What Are Market-Based Emissions: How To Accurately Track Yours

Eloise Moench
Marketing Lead

As corporations steadily move towards greener practices, it has become imperative for them to keep track of their energy, or “Scope 2” emissions. This is done through carbon accounting– a method that helps corporations calculate and report their greenhouse gas (GHG) emissions. 

The international protocol for calculating GHG Scope 2 emissions is divided into two methods: market-based emissions tracking and location-based emission tracking. 

Read on to know more about the method of market-based emissions tracking, and how to accurately track your emissions using this method. 

What are Scope 2 emissions? 

According to the United States Environmental Protection Agency, Scope 2 emissions are indirect GHG emissions – usually associated with the purchase of electricity, heat, cooling, or steam. While Scope 2 emissions usually occur at the facility in which they are generated, they must be accounted for in a corporation’s GHG inventory as they are a result of the company’s energy usage. 

Scope 2 emissions are reported on through the Greenhouse Gas Protocol, a comprehensive global standard for GHG accounting and reporting. It is internationally-recognized and for the past ten decades, has been utilized by over 90% of the Fortune 500 companies that report their emissions.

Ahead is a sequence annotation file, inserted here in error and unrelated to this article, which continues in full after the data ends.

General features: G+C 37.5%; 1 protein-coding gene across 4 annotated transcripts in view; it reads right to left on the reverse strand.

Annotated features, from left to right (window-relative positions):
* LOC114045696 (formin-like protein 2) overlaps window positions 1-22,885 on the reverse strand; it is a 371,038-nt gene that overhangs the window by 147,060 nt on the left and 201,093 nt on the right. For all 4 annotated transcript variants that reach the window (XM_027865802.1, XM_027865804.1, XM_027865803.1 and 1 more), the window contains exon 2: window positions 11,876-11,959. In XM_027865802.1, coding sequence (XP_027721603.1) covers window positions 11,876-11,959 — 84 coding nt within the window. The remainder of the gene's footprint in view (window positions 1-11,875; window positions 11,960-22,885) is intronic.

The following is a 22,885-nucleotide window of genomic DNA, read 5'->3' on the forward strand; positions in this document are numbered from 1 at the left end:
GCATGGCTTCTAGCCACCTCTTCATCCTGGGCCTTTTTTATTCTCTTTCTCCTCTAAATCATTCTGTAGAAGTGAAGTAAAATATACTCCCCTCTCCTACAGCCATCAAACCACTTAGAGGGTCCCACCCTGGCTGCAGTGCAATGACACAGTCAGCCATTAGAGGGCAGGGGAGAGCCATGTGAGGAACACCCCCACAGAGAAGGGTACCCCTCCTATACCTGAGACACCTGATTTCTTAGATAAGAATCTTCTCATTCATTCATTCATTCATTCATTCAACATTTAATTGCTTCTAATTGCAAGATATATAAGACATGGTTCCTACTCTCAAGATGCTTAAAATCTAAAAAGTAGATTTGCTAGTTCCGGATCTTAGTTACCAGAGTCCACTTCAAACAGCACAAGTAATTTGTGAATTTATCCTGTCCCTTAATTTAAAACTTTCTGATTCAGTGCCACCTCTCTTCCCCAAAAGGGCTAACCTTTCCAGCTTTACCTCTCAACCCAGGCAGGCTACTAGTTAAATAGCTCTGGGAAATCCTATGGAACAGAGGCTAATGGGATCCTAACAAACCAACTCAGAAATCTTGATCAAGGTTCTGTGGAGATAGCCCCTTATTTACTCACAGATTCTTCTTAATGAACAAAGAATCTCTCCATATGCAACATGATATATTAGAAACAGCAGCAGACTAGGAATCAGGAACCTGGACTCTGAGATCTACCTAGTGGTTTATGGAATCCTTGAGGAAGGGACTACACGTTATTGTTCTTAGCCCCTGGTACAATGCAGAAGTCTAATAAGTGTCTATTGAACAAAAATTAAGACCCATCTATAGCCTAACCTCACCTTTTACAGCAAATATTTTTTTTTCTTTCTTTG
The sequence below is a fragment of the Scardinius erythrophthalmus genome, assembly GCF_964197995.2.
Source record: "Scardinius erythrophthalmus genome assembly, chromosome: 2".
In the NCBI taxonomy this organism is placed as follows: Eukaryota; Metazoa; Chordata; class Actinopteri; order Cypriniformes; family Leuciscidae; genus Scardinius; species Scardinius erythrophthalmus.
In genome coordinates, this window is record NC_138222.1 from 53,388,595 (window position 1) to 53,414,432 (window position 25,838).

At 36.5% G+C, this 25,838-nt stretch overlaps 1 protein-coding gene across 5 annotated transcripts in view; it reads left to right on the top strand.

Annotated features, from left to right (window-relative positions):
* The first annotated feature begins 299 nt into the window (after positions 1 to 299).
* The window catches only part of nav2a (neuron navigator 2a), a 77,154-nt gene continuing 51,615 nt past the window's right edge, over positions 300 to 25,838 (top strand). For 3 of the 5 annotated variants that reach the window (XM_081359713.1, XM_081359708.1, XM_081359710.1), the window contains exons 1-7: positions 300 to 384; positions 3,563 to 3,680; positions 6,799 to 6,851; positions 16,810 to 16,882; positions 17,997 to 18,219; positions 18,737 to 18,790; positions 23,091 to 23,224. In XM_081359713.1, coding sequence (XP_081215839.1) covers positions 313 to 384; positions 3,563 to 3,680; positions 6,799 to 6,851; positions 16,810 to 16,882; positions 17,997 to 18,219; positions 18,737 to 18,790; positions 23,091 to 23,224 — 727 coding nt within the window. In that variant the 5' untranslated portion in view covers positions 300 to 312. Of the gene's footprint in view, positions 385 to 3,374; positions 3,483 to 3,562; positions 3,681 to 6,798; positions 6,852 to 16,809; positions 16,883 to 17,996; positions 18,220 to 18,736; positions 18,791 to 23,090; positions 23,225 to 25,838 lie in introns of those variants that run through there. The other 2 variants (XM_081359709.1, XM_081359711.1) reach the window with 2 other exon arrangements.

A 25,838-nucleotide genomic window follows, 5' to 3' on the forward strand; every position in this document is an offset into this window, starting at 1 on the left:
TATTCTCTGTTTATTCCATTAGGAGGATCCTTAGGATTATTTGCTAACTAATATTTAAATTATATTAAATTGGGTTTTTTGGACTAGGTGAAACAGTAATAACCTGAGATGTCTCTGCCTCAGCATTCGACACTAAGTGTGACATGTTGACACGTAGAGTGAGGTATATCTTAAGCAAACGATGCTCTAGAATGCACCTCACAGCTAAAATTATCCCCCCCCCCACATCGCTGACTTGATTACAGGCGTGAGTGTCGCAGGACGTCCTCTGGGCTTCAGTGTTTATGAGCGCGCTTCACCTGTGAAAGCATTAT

Understanding Market-Based Emissions

The History of Market-Based Methodology

When businesses began accounting for the emissions related to their electricity consumption using the GHG methodology, only “location-based” accounting existed. This meant that companies could only report their Scope 2 emissions by considering the electricity mix on the grid they consumed from. So, this accounting methodology just considers the electricity physically delivered by the local grid to the energy buyer.  

A limitation of location-based emissions accounting is that buyers cannot impact their Scope 2 emissions score, regardless of the electricity they procure through their supply contracts. 

As a result, in 2015 a new carbon accounting methodology - dubbed “Market-based” - was introduced. This new accounting methodology allowed companies to meet their global annual electricity consumption with EACs - a market-based instrument aiming to drive the deployment of renewable generation assets by incentivizing companies to buy renewable electricity, mainly but not only from solar and wind farms.

What are Market-Based Emissions?